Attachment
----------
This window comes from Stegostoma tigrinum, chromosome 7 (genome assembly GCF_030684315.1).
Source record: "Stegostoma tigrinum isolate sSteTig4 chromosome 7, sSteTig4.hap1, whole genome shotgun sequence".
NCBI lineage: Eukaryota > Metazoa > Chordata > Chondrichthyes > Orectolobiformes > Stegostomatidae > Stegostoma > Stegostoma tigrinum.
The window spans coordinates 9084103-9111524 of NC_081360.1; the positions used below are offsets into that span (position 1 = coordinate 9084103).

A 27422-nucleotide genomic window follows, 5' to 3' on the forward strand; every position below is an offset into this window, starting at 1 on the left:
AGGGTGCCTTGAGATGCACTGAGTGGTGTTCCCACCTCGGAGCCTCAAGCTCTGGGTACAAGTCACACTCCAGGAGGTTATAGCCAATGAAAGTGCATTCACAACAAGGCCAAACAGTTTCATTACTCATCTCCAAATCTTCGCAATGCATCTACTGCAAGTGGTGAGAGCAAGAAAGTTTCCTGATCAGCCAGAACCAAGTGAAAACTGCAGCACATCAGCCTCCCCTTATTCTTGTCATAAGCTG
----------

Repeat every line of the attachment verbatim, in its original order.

This window comes from Stegostoma tigrinum, chromosome 7 (genome assembly GCF_030684315.1).
Source record: "Stegostoma tigrinum isolate sSteTig4 chromosome 7, sSteTig4.hap1, whole genome shotgun sequence".
NCBI lineage: Eukaryota > Metazoa > Chordata > Chondrichthyes > Orectolobiformes > Stegostomatidae > Stegostoma > Stegostoma tigrinum.
The window spans coordinates 9084103-9111524 of NC_081360.1; the positions used below are offsets into that span (position 1 = coordinate 9084103).

A 27422-nucleotide genomic window follows, 5' to 3' on the forward strand; every position below is an offset into this window, starting at 1 on the left:
AGGGTGCCTTGAGATGCACTGAGTGGTGTTCCCACCTCGGAGCCTCAAGCTCTGGGTACAAGTCACACTCCAGGAGGTTATAGCCAATGAAAGTGCATTCACAACAAGGCCAAACAGTTTCATTACTCATCTCCAAATCTTCGCAATGCATCTACTGCAAGTGGTGAGAGCAAGAAAGTTTCCTGATCAGCCAGAACCAAGTGAAAACTGCAGCACATCAGCCTCCCCTTATTCTTGTCATAAGCTG